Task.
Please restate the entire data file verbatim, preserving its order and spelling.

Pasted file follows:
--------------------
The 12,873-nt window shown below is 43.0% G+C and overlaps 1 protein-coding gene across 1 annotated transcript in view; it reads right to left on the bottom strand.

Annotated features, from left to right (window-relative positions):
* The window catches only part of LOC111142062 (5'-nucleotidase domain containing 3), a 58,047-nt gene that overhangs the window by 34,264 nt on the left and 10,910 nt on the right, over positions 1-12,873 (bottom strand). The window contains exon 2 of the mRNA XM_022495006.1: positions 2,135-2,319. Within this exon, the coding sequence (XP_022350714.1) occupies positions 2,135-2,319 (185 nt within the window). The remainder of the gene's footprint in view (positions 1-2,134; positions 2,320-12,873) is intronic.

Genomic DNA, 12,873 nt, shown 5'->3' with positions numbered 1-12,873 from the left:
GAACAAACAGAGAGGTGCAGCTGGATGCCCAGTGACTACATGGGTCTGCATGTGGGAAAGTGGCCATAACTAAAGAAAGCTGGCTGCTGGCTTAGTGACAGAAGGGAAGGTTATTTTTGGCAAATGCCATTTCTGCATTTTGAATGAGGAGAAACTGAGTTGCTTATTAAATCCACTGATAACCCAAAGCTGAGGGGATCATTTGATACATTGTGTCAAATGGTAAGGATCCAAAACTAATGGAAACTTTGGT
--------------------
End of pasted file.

The 12,873-nt window shown below is 43.0% G+C and overlaps 1 protein-coding gene across 1 annotated transcript in view; it reads right to left on the bottom strand.

Annotated features, from left to right (window-relative positions):
* The window catches only part of LOC111142062 (5'-nucleotidase domain containing 3), a 58,047-nt gene that overhangs the window by 34,264 nt on the left and 10,910 nt on the right, over positions 1-12,873 (bottom strand). The window contains exon 2 of the mRNA XM_022495006.1: positions 2,135-2,319. Within this exon, the coding sequence (XP_022350714.1) occupies positions 2,135-2,319 (185 nt within the window). The remainder of the gene's footprint in view (positions 1-2,134; positions 2,320-12,873) is intronic.

Genomic DNA, 12,873 nt, shown 5'->3' with positions numbered 1-12,873 from the left:
GAACAAACAGAGAGGTGCAGCTGGATGCCCAGTGACTACATGGGTCTGCATGTGGGAAAGTGGCCATAACTAAAGAAAGCTGGCTGCTGGCTTAGTGACAGAAGGGAAGGTTATTTTTGGCAAATGCCATTTCTGCATTTTGAATGAGGAGAAACTGAGTTGCTTATTAAATCCACTGATAACCCAAAGCTGAGGGGATCATTTGATACATTGTGTCAAATGGTAAGGATCCAAAACTAATGGAAACTTTGGT